By Edd Merritt, Contributor
Polka on the Banjo
Make that five-string hot
Polka on the Banjo
Give it all you’ve got
Polka on the Banjo
Watch them fingers go…
~ Polka on the Banjo, Bela Fleck
I can remember my daughter-in-law’s mother saying that when an idea comes into her brain, it instantaneously comes out her mouth. Well, for me, ideas for OutTakes travel a similar route, except for the fact that instead of my mouth, they head straight to my fingers, then onto my computer keys and, bingo, end up in a newspaper. I hope that as a result they contain a bit of healthy journalism and thoughtful commentary. If not, as my friend John Rosenthal once said, they make good wrappings for salmon guts—little else. (Maybe I should scour the town dump for fish parts and OutTakes.)
So, what is moving through the mind and into the News today? Despite the fact that Santa and elves are preparing for the annual cruise, and despite the fact that “he and his crew” are unlikely to spread corona virus throughout the universe, or do in Champ, or short-circuit Rudolph’s nose, my thoughts are on music and not just any style—rather plucking and polkaing.
If that is enough of an introduction, here is what has wended its way to my fingers.
I happen to be a fan of North Country Public Radio’s “String Fever.” Barb Heller is the host, and after listening to what tunes she featured one Thursday afternoon, I picked up two albums of mine called Tales of the Acoustic Planet featuring banjo-picker Bela Fleck and several of his string-picking friends. On his second acoustic one he does a piece called “Polka on the Banjo.” Well, polkas came from my neighborhood of the Upper Midwest, southern Minnesota and the town of New Ulm in particular. It also happened to be where my grandfather was born and grew up. Its culture featured polka music and beer. To be exact, it held seven breweries in a town the size of Charlotte. Oom-pa music added a favored flare to the bars, and so my grandfather, Edvard Herter, had little choice but to savor his favorite brew.
There were a couple of notable polka bands that played all around southern Minnesota. Two stick in my mind. The first was Whoopee John. Whoopee’s birth name was John Anthony Wilfarht—but Whoopee John seemed a much better moniker for a polka musician. Of the nearly 1,000 songs the band recorded, the “Mariechen Waltz” and the “Clarinet Polka” were the two most popular.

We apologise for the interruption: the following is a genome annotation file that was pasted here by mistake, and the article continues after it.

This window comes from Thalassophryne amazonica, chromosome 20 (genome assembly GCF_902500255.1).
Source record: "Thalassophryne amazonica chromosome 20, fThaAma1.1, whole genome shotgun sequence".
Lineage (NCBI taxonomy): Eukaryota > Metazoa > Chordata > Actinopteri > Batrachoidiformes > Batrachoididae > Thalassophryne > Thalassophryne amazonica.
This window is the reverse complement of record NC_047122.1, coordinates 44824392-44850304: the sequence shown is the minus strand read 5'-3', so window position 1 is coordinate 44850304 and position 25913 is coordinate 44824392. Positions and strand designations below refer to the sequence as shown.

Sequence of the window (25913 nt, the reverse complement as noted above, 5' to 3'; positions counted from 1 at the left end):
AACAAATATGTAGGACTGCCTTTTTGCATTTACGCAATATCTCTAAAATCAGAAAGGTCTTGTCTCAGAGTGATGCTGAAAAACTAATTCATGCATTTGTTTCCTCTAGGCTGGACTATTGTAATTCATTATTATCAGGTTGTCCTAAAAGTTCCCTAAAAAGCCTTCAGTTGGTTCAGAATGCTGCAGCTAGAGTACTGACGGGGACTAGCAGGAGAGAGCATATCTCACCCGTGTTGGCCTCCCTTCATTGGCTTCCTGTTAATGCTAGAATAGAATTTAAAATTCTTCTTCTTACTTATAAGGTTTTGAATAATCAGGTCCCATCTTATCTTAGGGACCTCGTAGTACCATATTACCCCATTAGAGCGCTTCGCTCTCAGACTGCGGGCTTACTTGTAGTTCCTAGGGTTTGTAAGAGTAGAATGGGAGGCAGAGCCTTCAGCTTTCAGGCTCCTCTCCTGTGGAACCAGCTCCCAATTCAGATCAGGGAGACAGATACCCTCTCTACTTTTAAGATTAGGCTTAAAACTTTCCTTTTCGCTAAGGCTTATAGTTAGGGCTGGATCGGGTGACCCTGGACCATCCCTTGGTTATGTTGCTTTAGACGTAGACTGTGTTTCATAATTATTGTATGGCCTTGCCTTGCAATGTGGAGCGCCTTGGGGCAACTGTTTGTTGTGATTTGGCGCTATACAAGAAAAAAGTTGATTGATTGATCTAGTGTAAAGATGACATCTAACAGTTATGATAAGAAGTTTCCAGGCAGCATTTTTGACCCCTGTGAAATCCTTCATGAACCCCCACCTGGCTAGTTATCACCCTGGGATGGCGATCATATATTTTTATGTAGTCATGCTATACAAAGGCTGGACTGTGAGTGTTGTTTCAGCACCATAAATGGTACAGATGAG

The second band featured the “Six Fat Dutchmen” who were led by Harold Loeffelmacher. Their featured style of music was “Ooom-pah,” heavy on the tuba as the Ooom and countered by the high tones of the clarinet as the pah. While the Dutchmen did begin as six swingers, the band doubled in size over time. Their home ballroom was George’s in downtown New Ulm where they were voted the Number One Polka Band by the National Ballroom Operators Association for seven years running.
My own touch with polka music came in high school with a band we called the White Sport Coats. We were asked by a local politician to gather in the cargo bed of his truck and play polkas as we drove from small town to small town, hoping that the citizenry would be drawn by the music and the politician could give them his pitch, and they would leave humming while we would head on to the villages of Kasson, Zumbrota, Pine Island and Oronoco. It must have worked, because I think he won his election. It is strange, however, what sticks in your mind as a result of such activities. In my case it was the music. We played a song called “Alee Hasenpfeffer” whose words praised a traditional German stew made from marinated rabbit.
Ah yes, “Alee Hasenpfeffer, Alee Hasenpfeffer, Alee, Alee, Alee Eh!” As young teenagers, we changed the song’s words to “Alee cut the mustard,” thinking we were being clever by slipping in a bit of off-color humor and fooling our parents or whoever cared to listen. I dare say that nobody did.
The major change that came about as a result of band tours probably showed in my lips. I believe they are still a bit puffy from the mouthpiece on my trumpet after hitting high notes in the back of that pickup parked in front of several city halls.
Despite the fact that my musical interests have shifted in another direction, why not attach picks to fingers and polka on? Is it all right with you, Alee? Jawohl?